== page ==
The next day, the price of YFI lost nearly 30% within one hour, and the attacker could not close their positions. The insurance fund automatically covered the losses when the attacker’s holdings turned negative, as highlighted by dYdX.

This platform also noted that a week before the YFI incident, the assailant employed a similar approach with SUSHI/USD, generating approximately $5 million in gains. Fortunately, the v3 insurance fund remained unaffected, as dYdX had raised the initial margin requirement to 100%, thwarting any additional gains by the attacker.

Interestingly, the company eventually clarified that these attacks did not impact customer funds and showed that the attacker never benefited from manipulating its YFI market.

North Korean Hackers Steal $600M In Crypto In 2023

TRM Labs reported that North Korean hackers possibly stole nearly $700 million in crypto in 2023, with about $600 million confirmed based on its research.

Blockchain intelligence company TRM Labs said that groups linked to the Democratic People’s Republic of Korea (DPRK) were responsible for almost 33% of all crypto stolen through different kinds of hacks in 2023.

Based on a January 5 report, TRM Labs stated that North Korean hackers possibly stole $700 million in crypto last year, with at least $600 already confirmed in its research. DPRK hackers have stolen about $3 billion worth of crypto since 2017, indicating that the nation’s attacks involving digital assets increased significantly in the past year.

The blockchain company reported that the DPRK’s strategies for money laundering were continuously changing to evade international law enforcement pressure. Research indicated that the hackers in many cases compromised users’ private keys or seed phrases, transferred funds to DPRK-controlled wallets, and then swapped these assets for Tether or TRON (TRX).

TRM Labs stated:

“North Korea’s hacking prowess demands continuous vigilance and innovation from businesses and governments. Despite notable advancements in cybersecurity among exchanges and increased international collaboration in tracking and recovering stolen funds, 2024 is likely to see further disruption from the world’s most prolific cyber-thief.”

Officials working with the United States Treasury Department imposed sanctions on people and hacking groups they supposedly were linked to North Korea, including Lazarus. After the department’s sanctions against crypto mixers Sinbad and Tornado Cash, TRM Labs reported that the DPRK continued exploring other laundering tools.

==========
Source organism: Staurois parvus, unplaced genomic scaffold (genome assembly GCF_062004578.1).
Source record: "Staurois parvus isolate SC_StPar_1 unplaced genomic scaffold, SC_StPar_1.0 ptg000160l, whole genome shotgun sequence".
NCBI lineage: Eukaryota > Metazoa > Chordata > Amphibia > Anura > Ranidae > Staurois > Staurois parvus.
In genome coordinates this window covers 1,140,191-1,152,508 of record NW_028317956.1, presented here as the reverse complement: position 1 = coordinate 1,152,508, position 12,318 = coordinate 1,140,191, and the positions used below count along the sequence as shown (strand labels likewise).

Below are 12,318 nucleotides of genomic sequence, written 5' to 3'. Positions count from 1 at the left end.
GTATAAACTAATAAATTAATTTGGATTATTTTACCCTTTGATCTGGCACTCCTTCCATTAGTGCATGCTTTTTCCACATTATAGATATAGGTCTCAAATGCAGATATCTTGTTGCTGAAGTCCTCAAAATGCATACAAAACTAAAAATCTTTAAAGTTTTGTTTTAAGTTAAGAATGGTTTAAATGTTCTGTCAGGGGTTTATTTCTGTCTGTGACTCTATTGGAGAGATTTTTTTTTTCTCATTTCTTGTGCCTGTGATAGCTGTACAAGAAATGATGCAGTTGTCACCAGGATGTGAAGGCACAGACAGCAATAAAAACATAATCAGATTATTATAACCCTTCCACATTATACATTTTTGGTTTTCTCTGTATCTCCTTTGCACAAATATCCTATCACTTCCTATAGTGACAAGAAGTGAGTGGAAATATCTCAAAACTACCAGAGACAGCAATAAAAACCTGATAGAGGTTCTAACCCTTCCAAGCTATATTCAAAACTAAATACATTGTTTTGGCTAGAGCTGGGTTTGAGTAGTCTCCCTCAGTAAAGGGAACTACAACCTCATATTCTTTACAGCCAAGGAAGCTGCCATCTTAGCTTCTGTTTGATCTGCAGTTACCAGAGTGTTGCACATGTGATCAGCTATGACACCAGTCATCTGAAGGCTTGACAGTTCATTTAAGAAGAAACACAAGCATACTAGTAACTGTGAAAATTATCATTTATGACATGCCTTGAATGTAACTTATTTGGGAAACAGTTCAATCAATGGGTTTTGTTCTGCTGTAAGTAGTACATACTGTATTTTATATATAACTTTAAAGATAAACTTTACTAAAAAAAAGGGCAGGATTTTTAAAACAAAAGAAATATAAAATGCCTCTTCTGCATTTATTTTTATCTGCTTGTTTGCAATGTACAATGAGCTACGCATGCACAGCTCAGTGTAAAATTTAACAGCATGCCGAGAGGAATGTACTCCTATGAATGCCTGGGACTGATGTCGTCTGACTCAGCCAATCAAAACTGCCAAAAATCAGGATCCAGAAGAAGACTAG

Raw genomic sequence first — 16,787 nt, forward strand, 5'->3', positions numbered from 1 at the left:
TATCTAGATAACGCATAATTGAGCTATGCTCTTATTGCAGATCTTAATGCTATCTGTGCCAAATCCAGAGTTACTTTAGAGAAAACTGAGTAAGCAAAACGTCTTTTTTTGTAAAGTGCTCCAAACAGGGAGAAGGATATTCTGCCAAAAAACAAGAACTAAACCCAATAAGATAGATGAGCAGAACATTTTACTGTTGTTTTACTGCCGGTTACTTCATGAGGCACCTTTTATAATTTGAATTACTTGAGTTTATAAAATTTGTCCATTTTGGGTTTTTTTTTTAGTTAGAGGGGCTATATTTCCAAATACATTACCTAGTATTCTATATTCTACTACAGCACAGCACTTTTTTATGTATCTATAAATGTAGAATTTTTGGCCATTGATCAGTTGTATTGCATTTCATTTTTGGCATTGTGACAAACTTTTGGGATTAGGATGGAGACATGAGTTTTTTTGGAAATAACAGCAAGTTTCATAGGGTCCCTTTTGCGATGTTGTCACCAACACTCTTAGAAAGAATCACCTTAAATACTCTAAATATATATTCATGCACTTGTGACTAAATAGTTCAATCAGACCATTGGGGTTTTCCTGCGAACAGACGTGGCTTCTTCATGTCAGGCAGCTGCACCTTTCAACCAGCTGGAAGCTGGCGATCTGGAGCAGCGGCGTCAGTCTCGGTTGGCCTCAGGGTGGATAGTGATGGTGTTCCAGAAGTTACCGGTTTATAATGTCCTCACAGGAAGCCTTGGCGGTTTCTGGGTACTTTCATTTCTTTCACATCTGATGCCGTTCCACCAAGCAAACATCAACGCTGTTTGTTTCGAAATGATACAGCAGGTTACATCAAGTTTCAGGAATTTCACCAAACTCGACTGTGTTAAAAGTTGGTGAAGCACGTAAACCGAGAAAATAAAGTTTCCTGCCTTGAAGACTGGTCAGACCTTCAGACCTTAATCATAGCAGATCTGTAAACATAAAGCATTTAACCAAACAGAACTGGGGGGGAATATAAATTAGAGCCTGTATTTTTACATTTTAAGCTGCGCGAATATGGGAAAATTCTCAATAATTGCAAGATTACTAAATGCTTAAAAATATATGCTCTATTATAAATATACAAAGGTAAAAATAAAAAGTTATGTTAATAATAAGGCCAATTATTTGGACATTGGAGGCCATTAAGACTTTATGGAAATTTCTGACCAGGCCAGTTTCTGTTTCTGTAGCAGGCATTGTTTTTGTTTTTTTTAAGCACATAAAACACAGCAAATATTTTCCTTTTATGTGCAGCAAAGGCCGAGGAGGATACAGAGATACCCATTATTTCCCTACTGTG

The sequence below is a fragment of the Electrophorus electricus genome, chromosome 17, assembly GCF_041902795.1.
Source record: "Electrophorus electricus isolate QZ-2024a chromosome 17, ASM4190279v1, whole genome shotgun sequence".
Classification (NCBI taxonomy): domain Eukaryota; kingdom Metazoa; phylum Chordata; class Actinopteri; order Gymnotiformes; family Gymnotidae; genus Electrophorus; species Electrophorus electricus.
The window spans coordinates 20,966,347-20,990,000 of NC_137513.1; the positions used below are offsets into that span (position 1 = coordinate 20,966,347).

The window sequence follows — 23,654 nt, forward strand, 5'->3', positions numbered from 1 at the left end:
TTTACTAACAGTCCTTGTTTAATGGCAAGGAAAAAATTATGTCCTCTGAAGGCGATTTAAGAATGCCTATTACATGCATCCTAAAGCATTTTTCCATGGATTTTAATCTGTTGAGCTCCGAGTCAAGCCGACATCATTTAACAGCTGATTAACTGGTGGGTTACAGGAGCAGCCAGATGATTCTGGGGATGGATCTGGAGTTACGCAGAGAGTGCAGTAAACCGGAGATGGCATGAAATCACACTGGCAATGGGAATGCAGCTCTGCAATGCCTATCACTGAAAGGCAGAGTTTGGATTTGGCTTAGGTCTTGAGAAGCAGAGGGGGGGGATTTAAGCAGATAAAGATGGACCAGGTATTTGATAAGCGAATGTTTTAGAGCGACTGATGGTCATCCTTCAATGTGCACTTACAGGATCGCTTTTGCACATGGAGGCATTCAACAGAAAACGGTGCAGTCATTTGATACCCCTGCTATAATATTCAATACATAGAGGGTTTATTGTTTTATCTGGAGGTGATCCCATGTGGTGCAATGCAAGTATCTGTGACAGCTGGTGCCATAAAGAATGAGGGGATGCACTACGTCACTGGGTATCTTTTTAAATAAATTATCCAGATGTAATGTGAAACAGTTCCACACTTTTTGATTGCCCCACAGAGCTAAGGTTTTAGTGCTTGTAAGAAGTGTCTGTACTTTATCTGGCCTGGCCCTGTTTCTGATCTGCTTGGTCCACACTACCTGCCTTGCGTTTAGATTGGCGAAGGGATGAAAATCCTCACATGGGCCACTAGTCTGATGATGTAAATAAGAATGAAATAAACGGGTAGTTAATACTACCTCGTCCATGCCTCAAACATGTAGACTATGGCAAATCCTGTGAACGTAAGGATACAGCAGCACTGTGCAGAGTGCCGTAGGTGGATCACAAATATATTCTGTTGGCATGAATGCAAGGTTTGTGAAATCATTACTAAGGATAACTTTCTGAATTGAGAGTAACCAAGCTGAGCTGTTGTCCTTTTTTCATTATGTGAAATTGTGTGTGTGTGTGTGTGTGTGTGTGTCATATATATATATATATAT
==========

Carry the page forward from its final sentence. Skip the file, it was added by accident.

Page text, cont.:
US officials have mostly cited digital assets in their many reasons for imposing sanctions on specific entities, including the terrorist group Hamas after its October 7, 2023 attack on Israel. Crypto mixers have also been a specific target for legislators, who allege that the technology is mainly utilized in illegal activities.

Cross-Chain Orbit Bridge Allegedly Suffered $82 Million Exploit

Hackers have allegedly exploited Orbit Bridge, the bridging service of the cross-chain protocol Orbit Chain, for a staggering $82 million.

In a December 31 post on the X platform, pseudonymous Twitter user Kgjr highlighted the possible exploit, pointing to a series of major outflows from the Orbit Chain Bridge protocol. On-chain sleuth Officer CIA and blockchain security company Cyvers have posted similar information on this matter.

Based on data from blockchain analytics company Arkham Intelligence, the hackers seem to have made off with $81.68 million in illegally acquired funds.

In five different transactions, $30 million in Tether (USDT), $10 million in USD Coin (USDC), $21.7 million in Ether (ETH), $9.8 million in Wrapped Bitcoin (WBTC), and $10 million in Dai (DAI), were all sent to new wallets.

The Orbit Chain protocol is believed to have major connections with the Klaytn network, a modular layer-1 blockchain. Based on data from Klaytn’s block explorer, eight of the biggest assets on the Klaytn network by total market capitalization are wrapped assets on the Orbit Bridge.

Interestingly, the nature of the exploit is not yet clear.

Launched in South Korea in 2018, Orbit Chain is a multi-asset blockchain that primarily focuses on cross-chain transfers between various decentralized networks. It is normally utilized to transfer assets between Klaytn and Ethereum Virtual Machine-compatible networks.

Orbit Chain is a unique entity from a cross-chain bridging protocol known as Orbiter Finance, which shares a similar sounding name.

AI Trading Robot

Kevin Moore - E-Crypto News Editor

Kevin Moore - E-Crypto News Editor

Kevin Moore is the main author and editor for E-Crypto News.

Leave a Reply

Your email address will not be published. Required fields are marked *